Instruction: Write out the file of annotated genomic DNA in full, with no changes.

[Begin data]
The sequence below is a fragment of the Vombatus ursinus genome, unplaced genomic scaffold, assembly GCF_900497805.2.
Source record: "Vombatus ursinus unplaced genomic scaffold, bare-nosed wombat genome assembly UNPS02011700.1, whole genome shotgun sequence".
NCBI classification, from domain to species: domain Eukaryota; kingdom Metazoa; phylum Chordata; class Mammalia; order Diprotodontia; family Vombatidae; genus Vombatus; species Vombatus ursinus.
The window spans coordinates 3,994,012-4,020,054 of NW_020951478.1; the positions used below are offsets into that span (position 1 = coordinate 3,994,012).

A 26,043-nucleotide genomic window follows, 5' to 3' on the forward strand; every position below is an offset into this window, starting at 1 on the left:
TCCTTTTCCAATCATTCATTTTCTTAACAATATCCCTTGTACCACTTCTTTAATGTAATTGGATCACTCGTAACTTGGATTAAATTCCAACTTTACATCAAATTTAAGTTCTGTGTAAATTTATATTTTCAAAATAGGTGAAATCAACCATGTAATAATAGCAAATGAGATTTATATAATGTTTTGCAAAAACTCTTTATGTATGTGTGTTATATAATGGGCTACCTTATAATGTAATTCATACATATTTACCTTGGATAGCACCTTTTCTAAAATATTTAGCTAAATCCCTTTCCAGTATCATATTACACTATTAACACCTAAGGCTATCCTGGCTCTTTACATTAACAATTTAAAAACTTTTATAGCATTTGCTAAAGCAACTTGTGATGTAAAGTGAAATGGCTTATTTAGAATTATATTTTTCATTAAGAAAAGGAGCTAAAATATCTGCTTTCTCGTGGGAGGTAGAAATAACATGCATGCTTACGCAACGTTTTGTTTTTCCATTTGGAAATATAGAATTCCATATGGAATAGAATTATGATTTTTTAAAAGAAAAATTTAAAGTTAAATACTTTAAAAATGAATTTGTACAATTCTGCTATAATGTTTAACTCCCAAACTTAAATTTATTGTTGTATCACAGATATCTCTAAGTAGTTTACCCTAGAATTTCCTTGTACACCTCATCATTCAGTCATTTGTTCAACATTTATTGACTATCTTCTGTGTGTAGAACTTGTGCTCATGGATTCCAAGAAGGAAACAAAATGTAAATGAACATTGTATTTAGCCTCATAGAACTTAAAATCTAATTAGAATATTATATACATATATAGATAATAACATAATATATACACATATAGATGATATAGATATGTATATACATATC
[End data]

The sequence below is a fragment of the Vombatus ursinus genome, unplaced genomic scaffold, assembly GCF_900497805.2.
Source record: "Vombatus ursinus unplaced genomic scaffold, bare-nosed wombat genome assembly UNPS02011700.1, whole genome shotgun sequence".
NCBI classification, from domain to species: domain Eukaryota; kingdom Metazoa; phylum Chordata; class Mammalia; order Diprotodontia; family Vombatidae; genus Vombatus; species Vombatus ursinus.
The window spans coordinates 3,994,012-4,020,054 of NW_020951478.1; the positions used below are offsets into that span (position 1 = coordinate 3,994,012).

A 26,043-nucleotide genomic window follows, 5' to 3' on the forward strand; every position below is an offset into this window, starting at 1 on the left:
TCCTTTTCCAATCATTCATTTTCTTAACAATATCCCTTGTACCACTTCTTTAATGTAATTGGATCACTCGTAACTTGGATTAAATTCCAACTTTACATCAAATTTAAGTTCTGTGTAAATTTATATTTTCAAAATAGGTGAAATCAACCATGTAATAATAGCAAATGAGATTTATATAATGTTTTGCAAAAACTCTTTATGTATGTGTGTTATATAATGGGCTACCTTATAATGTAATTCATACATATTTACCTTGGATAGCACCTTTTCTAAAATATTTAGCTAAATCCCTTTCCAGTATCATATTACACTATTAACACCTAAGGCTATCCTGGCTCTTTACATTAACAATTTAAAAACTTTTATAGCATTTGCTAAAGCAACTTGTGATGTAAAGTGAAATGGCTTATTTAGAATTATATTTTTCATTAAGAAAAGGAGCTAAAATATCTGCTTTCTCGTGGGAGGTAGAAATAACATGCATGCTTACGCAACGTTTTGTTTTTCCATTTGGAAATATAGAATTCCATATGGAATAGAATTATGATTTTTTAAAAGAAAAATTTAAAGTTAAATACTTTAAAAATGAATTTGTACAATTCTGCTATAATGTTTAACTCCCAAACTTAAATTTATTGTTGTATCACAGATATCTCTAAGTAGTTTACCCTAGAATTTCCTTGTACACCTCATCATTCAGTCATTTGTTCAACATTTATTGACTATCTTCTGTGTGTAGAACTTGTGCTCATGGATTCCAAGAAGGAAACAAAATGTAAATGAACATTGTATTTAGCCTCATAGAACTTAAAATCTAATTAGAATATTATATACATATATAGATAATAACATAATATATACACATATAGATGATATAGATATGTATATACATATC